In a car? You might as well have a windscreen sticker reading ‘kiddie fiddler’.

f@*! This. Today I’m going to beat them at their own game. I’m going to cycle in, and on the way I’m going to kick over some f@*!ing roadworks..

Welcome to our new look blog

Our? Yes, our. Although, this is mainly my blog, Mr Sunshine will be joining me with his own weekly by-line ‘The Sunshine Rants.’ (Not for the easily offended)

We’ve been residents of the Netherlands for two years now, and I can honestly say, that despite the odd hiccup (normally bitten ballens related) they have been the best two years of my life.

  • We’ve moved into a gorgeous little house in Ginneken. Took on a mini landscaping project in the back yard. Four months and six physio appointments later my wrists are almost recovered.
  • Mr Sunshine completed his Masters in just six months and received a distinction, an achievement worth publicising (he never will). To be honest, living through those six months was not my bestest ever experience.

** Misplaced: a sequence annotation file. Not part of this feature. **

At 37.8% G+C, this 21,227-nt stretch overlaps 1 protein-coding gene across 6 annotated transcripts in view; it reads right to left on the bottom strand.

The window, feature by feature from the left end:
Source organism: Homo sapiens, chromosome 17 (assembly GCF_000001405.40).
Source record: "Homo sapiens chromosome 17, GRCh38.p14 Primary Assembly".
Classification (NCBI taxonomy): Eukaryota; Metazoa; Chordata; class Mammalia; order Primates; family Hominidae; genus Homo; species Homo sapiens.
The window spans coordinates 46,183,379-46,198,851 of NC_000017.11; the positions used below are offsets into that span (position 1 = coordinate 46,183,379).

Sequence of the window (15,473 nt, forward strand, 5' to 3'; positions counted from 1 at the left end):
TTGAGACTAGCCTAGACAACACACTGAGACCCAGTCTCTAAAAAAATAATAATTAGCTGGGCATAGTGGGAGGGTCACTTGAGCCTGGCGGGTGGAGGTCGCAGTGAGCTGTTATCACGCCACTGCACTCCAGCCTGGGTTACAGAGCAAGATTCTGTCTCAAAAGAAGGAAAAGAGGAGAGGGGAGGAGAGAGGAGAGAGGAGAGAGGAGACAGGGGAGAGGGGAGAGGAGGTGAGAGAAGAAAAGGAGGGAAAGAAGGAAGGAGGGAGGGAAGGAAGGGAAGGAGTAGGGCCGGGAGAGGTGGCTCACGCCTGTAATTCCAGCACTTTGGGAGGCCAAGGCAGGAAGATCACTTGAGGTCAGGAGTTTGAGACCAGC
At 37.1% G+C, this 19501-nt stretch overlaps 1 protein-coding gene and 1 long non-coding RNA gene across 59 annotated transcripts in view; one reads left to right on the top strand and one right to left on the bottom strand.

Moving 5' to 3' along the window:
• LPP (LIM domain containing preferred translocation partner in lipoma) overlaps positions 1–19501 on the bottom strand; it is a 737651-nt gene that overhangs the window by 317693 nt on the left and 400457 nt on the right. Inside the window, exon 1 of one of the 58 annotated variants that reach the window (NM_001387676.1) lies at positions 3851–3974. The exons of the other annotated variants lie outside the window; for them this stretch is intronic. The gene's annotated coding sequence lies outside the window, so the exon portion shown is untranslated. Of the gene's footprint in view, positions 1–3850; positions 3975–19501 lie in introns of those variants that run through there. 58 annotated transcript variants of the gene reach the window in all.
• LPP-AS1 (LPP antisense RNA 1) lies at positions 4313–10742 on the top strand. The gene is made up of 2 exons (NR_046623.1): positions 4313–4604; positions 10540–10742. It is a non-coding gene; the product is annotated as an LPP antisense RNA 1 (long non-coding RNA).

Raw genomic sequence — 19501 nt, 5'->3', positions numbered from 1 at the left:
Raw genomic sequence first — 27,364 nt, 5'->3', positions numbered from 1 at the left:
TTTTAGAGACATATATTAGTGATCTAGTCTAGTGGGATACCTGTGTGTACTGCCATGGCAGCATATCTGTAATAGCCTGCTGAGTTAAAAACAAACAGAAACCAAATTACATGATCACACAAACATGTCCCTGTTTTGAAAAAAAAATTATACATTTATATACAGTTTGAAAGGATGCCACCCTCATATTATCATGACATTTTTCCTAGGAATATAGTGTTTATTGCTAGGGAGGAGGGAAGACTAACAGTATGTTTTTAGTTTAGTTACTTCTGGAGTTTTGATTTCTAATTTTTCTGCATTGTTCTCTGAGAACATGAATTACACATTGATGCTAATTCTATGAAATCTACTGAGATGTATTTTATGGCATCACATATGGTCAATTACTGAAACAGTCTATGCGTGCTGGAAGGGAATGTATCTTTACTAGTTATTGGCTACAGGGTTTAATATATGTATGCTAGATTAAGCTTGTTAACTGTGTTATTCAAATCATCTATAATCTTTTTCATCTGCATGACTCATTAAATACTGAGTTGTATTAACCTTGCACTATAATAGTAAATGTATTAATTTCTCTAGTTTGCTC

• I went back to school. Despite leaving education without an O level to my name, I am midway through a degree and have my own student discount card.
  • Best of all I’m learning to think of myself as an author, writer, author, writer. I’ve had one short story published (in print and in ebooks), and another is due out later this year. Tomorrow I’m off to an award ceremony in France, where they (rather foolishly it will be discovered) want me to read my story to an audience.

With such fabulous experiences what’s not to love about becoming an ex pat in the Netherlands. Well, like I said before there’s the bitten ballens. There’s, also, the desperate attempts to find a positive experience with Dutch food shopping.  And there was the shame I felt driving back from the supermarket (Supa Jumbo) today, when I discover my joke purchase of a cornflakes stuffed chocolate bar in my mouth. Do they sell chocolate bars with cornflakes anywhere else in the world, and if they did would any other nation eat them